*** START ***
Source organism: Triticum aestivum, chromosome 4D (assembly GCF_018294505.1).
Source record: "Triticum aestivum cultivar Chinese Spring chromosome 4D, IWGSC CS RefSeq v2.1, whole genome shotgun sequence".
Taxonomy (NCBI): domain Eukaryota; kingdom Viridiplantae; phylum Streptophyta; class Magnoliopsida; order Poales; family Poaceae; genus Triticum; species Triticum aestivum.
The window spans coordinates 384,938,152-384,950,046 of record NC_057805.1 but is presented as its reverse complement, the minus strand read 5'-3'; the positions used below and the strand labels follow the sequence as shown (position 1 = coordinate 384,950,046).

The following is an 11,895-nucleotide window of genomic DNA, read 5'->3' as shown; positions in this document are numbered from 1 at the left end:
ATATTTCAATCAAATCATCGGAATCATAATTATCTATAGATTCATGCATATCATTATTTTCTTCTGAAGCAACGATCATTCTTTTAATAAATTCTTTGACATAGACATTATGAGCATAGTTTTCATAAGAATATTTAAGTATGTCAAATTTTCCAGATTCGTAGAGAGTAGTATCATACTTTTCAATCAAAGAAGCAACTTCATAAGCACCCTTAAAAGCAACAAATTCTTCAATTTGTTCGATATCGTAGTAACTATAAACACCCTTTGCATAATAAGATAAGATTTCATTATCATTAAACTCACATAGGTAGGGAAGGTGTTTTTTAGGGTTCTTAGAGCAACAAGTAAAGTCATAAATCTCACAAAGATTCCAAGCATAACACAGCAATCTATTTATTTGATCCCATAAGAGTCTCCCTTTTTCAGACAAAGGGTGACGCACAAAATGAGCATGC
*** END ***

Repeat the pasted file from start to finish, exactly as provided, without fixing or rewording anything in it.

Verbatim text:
Source organism: Triticum aestivum, chromosome 4D (assembly GCF_018294505.1).
Source record: "Triticum aestivum cultivar Chinese Spring chromosome 4D, IWGSC CS RefSeq v2.1, whole genome shotgun sequence".
Taxonomy (NCBI): domain Eukaryota; kingdom Viridiplantae; phylum Streptophyta; class Magnoliopsida; order Poales; family Poaceae; genus Triticum; species Triticum aestivum.
The window spans coordinates 384,938,152-384,950,046 of record NC_057805.1 but is presented as its reverse complement, the minus strand read 5'-3'; the positions used below and the strand labels follow the sequence as shown (position 1 = coordinate 384,950,046).

The following is an 11,895-nucleotide window of genomic DNA, read 5'->3' as shown; positions in this document are numbered from 1 at the left end:
ATATTTCAATCAAATCATCGGAATCATAATTATCTATAGATTCATGCATATCATTATTTTCTTCTGAAGCAACGATCATTCTTTTAATAAATTCTTTGACATAGACATTATGAGCATAGTTTTCATAAGAATATTTAAGTATGTCAAATTTTCCAGATTCGTAGAGAGTAGTATCATACTTTTCAATCAAAGAAGCAACTTCATAAGCACCCTTAAAAGCAACAAATTCTTCAATTTGTTCGATATCGTAGTAACTATAAACACCCTTTGCATAATAAGATAAGATTTCATTATCATTAAACTCACATAGGTAGGGAAGGTGTTTTTTAGGGTTCTTAGAGCAACAAGTAAAGTCATAAATCTCACAAAGATTCCAAGCATAACACAGCAATCTATTTATTTGATCCCATAAGAGTCTCCCTTTTTCAGACAAAGGGTGACGCACAAAATGAGCATGC